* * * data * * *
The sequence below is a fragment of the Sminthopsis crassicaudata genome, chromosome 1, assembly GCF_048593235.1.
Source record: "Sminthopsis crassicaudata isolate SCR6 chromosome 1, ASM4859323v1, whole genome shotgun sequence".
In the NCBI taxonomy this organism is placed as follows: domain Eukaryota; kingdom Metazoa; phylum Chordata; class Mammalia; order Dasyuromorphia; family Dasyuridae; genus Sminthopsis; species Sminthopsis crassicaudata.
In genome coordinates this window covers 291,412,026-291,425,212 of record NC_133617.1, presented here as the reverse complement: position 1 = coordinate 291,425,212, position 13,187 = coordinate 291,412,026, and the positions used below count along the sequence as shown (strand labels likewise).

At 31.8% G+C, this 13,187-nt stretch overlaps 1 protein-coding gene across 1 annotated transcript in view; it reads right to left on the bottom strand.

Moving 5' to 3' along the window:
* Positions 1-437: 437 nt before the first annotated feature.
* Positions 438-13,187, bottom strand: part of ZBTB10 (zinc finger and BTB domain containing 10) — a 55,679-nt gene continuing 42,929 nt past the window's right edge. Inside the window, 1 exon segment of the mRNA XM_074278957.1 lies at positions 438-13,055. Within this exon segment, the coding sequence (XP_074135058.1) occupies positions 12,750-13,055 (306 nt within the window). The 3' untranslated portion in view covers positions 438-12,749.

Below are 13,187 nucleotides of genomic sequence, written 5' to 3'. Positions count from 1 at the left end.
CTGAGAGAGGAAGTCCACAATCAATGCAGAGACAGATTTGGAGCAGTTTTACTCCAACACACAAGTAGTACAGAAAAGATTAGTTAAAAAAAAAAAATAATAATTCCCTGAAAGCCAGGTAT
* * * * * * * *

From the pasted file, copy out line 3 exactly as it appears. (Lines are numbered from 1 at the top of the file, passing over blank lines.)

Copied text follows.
In the NCBI taxonomy this organism is placed as follows: domain Eukaryota; kingdom Metazoa; phylum Chordata; class Mammalia; order Dasyuromorphia; family Dasyuridae; genus Sminthopsis; species Sminthopsis crassicaudata.